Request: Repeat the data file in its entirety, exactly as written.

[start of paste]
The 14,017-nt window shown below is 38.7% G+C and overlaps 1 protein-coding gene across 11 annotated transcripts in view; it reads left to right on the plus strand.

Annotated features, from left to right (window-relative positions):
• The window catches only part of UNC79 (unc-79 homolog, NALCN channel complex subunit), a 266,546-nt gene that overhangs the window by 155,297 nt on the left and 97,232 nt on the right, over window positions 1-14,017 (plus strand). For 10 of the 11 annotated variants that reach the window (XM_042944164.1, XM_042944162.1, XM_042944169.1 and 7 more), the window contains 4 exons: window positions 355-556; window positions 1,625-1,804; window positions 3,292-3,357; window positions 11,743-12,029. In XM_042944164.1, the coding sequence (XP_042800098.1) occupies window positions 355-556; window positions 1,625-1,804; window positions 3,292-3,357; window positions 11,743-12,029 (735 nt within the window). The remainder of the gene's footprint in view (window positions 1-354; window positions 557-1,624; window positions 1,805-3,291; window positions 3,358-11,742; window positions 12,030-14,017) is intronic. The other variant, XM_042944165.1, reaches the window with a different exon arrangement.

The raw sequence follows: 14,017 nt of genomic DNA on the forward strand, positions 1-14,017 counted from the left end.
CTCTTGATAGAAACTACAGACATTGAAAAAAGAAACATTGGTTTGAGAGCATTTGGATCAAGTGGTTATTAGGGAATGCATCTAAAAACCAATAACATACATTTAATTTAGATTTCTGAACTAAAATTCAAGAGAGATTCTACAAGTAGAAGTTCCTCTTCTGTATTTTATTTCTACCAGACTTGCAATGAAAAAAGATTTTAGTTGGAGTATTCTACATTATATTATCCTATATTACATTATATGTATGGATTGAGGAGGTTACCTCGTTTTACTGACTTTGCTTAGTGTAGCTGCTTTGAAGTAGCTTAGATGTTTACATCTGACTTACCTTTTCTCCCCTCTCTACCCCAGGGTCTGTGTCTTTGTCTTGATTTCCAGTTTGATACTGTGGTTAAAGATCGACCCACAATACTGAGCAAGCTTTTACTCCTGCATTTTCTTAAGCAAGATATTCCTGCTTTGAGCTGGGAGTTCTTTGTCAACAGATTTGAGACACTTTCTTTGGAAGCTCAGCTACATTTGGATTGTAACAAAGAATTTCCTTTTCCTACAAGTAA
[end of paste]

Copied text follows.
The 14,017-nt window shown below is 38.7% G+C and overlaps 1 protein-coding gene across 11 annotated transcripts in view; it reads left to right on the plus strand.

Annotated features, from left to right (window-relative positions):
• The window catches only part of UNC79 (unc-79 homolog, NALCN channel complex subunit), a 266,546-nt gene that overhangs the window by 155,297 nt on the left and 97,232 nt on the right, over window positions 1-14,017 (plus strand). For 10 of the 11 annotated variants that reach the window (XM_042944164.1, XM_042944162.1, XM_042944169.1 and 7 more), the window contains 4 exons: window positions 355-556; window positions 1,625-1,804; window positions 3,292-3,357; window positions 11,743-12,029. In XM_042944164.1, the coding sequence (XP_042800098.1) occupies window positions 355-556; window positions 1,625-1,804; window positions 3,292-3,357; window positions 11,743-12,029 (735 nt within the window). The remainder of the gene's footprint in view (window positions 1-354; window positions 557-1,624; window positions 1,805-3,291; window positions 3,358-11,742; window positions 12,030-14,017) is intronic. The other variant, XM_042944165.1, reaches the window with a different exon arrangement.

The raw sequence follows: 14,017 nt of genomic DNA on the forward strand, positions 1-14,017 counted from the left end.
CTCTTGATAGAAACTACAGACATTGAAAAAAGAAACATTGGTTTGAGAGCATTTGGATCAAGTGGTTATTAGGGAATGCATCTAAAAACCAATAACATACATTTAATTTAGATTTCTGAACTAAAATTCAAGAGAGATTCTACAAGTAGAAGTTCCTCTTCTGTATTTTATTTCTACCAGACTTGCAATGAAAAAAGATTTTAGTTGGAGTATTCTACATTATATTATCCTATATTACATTATATGTATGGATTGAGGAGGTTACCTCGTTTTACTGACTTTGCTTAGTGTAGCTGCTTTGAAGTAGCTTAGATGTTTACATCTGACTTACCTTTTCTCCCCTCTCTACCCCAGGGTCTGTGTCTTTGTCTTGATTTCCAGTTTGATACTGTGGTTAAAGATCGACCCACAATACTGAGCAAGCTTTTACTCCTGCATTTTCTTAAGCAAGATATTCCTGCTTTGAGCTGGGAGTTCTTTGTCAACAGATTTGAGACACTTTCTTTGGAAGCTCAGCTACATTTGGATTGTAACAAAGAATTTCCTTTTCCTACAAGTAA